Section 201 Tariff Remedies Have Harmed U.S. Steel Consuming

Market conditions in the U.S. have worsened considerably for steel using manufacturers since the steel import restrictions were imposed in March 2002. These conditions are clearly due, at least in part, to the steel 201 tariffs.

  • Steel prices in the U.S. have dramatically increased.

Prices of benchmark steel products (especially flat-rolled prices) have soared 30 to 50% this year-far more than domestic producers predicted during the Section 201 investigation. The Section 201 tariffs have greatly exacerbated the situation.

  • U.S. steel producers cannot meet domestic demand for steel.

U.S. steel producers have broken contracts with U.S. steel consumers, put their long-standing customers on allocation, and have turned away new business. As a result, a number of steel consumers report that they will run out of steel before the end of July.

  • U.S. steel consumers are being forced into the volatile spot market.

The fact that U.S. steel producers are reneging on firm contracts with U.S. consuming industries means that purchasers are forced into the volatile spot market, which is being buffeted by huge price increases. As a result, steel consumers have experienced greater price increases, as well as greater uncertainty in supply.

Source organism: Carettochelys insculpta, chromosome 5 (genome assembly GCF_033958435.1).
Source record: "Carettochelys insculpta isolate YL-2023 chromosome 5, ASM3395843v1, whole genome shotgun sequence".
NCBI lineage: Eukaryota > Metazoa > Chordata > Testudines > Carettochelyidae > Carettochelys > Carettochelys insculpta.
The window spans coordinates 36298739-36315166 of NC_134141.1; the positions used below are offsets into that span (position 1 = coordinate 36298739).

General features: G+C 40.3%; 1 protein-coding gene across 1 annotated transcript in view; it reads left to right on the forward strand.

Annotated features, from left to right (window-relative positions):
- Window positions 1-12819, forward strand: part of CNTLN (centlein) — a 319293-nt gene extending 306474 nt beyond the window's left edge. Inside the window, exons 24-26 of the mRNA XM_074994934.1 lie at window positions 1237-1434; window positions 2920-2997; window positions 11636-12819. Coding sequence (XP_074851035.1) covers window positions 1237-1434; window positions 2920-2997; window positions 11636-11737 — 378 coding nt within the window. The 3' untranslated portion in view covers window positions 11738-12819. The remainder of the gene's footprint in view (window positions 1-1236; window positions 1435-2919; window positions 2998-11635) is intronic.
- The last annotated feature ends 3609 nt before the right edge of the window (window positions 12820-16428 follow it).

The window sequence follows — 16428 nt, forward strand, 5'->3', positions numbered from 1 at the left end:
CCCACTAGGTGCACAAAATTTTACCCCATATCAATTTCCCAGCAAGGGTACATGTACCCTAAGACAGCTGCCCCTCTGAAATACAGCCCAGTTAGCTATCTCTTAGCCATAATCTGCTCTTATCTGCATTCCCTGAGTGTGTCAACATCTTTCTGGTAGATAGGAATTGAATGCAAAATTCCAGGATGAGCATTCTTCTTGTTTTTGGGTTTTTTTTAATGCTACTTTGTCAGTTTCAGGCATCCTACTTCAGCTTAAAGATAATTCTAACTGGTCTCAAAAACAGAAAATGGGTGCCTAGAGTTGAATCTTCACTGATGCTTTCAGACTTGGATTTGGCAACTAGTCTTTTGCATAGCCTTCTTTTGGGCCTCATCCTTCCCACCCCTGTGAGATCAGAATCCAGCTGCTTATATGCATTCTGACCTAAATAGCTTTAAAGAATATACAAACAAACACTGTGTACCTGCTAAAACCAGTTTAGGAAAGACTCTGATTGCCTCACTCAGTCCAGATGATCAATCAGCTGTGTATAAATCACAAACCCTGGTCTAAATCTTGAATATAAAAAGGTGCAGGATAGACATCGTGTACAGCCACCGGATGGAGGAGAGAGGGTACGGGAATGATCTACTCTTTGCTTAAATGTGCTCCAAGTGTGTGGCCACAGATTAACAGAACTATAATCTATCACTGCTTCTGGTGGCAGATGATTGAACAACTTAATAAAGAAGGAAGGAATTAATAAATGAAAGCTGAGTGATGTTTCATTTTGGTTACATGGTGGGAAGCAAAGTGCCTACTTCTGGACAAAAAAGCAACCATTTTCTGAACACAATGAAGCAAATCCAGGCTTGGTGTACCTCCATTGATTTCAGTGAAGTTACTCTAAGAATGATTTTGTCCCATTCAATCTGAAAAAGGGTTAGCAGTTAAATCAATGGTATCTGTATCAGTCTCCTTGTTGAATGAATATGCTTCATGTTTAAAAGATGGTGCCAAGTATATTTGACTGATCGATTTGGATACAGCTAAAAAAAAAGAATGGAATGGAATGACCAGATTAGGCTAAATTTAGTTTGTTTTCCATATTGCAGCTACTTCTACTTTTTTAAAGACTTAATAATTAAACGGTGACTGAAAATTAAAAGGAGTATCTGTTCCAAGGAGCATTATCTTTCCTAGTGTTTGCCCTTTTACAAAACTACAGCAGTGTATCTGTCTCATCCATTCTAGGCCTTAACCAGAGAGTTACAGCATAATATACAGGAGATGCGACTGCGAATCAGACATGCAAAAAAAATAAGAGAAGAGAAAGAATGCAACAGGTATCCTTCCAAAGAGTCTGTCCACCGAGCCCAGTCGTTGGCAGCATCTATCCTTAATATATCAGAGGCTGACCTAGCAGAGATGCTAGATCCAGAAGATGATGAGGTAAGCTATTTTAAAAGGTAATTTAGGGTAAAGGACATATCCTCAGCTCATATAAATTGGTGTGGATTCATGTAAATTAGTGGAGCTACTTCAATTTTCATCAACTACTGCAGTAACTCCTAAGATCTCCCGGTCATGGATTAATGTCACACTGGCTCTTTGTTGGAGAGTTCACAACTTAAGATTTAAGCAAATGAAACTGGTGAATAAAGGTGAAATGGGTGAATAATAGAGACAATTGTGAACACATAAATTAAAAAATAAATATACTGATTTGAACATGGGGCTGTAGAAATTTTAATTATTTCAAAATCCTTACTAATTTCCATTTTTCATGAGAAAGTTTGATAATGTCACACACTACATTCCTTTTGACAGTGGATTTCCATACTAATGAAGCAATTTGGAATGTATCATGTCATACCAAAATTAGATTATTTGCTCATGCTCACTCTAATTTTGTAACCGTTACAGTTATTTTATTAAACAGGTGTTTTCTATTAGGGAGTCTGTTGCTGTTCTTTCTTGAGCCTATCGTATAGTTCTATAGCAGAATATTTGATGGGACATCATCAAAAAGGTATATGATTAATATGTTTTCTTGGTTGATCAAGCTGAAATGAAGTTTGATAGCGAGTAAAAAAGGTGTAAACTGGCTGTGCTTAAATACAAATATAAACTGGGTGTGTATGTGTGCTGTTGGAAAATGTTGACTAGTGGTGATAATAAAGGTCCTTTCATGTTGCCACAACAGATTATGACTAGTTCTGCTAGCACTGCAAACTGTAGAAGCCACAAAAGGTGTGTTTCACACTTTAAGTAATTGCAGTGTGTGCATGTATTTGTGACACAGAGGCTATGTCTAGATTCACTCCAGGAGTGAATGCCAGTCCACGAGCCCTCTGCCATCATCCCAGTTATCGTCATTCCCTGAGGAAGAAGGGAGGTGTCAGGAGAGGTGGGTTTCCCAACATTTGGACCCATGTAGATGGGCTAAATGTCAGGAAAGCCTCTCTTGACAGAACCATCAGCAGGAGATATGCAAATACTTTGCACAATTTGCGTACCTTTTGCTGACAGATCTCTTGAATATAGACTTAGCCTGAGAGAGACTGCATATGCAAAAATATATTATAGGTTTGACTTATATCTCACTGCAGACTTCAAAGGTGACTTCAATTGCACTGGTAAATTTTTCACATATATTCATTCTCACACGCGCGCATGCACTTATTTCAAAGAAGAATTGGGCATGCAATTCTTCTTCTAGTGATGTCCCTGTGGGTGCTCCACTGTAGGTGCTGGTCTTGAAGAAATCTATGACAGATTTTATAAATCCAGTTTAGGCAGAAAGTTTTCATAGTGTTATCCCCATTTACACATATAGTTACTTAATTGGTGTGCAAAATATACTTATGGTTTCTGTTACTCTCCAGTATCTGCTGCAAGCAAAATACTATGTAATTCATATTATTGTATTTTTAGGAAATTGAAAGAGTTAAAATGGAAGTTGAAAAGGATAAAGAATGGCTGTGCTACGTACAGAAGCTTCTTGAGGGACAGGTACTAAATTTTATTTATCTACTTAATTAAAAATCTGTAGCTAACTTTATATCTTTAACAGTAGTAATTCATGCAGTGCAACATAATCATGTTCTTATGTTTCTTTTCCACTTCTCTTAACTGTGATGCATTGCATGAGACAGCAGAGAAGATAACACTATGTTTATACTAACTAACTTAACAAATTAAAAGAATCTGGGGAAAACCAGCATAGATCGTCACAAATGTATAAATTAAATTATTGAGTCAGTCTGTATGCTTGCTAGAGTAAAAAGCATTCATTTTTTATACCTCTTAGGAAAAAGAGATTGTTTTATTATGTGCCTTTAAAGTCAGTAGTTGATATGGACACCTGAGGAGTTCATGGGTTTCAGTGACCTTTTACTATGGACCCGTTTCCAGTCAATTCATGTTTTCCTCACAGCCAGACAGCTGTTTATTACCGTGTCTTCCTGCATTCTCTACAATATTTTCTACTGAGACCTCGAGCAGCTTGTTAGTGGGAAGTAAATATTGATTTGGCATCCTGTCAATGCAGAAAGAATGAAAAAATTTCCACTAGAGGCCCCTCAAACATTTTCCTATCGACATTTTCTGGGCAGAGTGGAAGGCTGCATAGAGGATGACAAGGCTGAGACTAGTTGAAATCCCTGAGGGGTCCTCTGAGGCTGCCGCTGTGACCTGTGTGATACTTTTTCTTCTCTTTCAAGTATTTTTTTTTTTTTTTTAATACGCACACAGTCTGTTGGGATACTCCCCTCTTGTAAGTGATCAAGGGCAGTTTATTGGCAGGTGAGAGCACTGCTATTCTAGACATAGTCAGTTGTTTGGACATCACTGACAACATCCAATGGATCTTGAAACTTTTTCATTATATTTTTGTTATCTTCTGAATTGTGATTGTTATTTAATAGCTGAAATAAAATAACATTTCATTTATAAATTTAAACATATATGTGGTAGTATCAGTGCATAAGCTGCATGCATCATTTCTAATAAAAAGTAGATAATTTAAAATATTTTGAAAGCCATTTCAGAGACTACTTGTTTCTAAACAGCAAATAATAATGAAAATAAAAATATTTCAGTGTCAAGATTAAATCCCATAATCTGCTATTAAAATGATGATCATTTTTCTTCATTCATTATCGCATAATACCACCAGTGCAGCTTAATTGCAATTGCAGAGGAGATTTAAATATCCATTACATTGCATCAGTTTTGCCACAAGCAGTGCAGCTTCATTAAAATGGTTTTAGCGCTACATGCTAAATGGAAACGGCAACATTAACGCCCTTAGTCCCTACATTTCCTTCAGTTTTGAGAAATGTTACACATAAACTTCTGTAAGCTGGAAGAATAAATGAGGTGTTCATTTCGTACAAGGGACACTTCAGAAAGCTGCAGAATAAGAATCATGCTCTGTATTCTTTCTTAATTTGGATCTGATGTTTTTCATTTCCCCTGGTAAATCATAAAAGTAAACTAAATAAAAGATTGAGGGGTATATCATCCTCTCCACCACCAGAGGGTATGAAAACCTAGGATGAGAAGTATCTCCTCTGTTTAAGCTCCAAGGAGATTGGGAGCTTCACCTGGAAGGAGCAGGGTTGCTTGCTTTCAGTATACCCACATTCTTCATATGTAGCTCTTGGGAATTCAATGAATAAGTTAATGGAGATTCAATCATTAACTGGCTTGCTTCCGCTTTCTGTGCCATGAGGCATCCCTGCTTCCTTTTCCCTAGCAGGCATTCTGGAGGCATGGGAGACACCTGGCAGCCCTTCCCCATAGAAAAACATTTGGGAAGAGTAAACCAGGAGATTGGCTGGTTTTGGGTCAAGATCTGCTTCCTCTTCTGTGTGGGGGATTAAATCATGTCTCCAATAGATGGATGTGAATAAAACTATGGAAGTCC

• U.S. steel using manufacturers cannot count on reliable steel supplies at globally competitive prices.

Many U.S. steel-consuming industries will run out of current steel availability by the end of July and they have no assurance that they will be able to obtain new steel supplies after that date. Even if companies are fortunate enough to obtain steel, they have no idea whether they can get steel they need at globally competitive prices, because steel producers are refusing to make advance commitments regarding pricing. Steel consumers cannot commit to pricing or availability for their customers, which in turn is leading customers to look offshore for their steel-containing products.

  • The Section 201 remedy is harming the international competitiveness of U.S. steel-using industries.

Steel prices have gone up in several global markets, but not as much as the U.S. As a result, the price for steel in the U.S. greatly exceeds the price in foreign markets. The gap is widening. Steel consumers have lost business to foreign competition that has a built-in cost advantage and will continue to do so as customers look to foreign suppliers as a way to control costs. Jobs of American workers are at risk.




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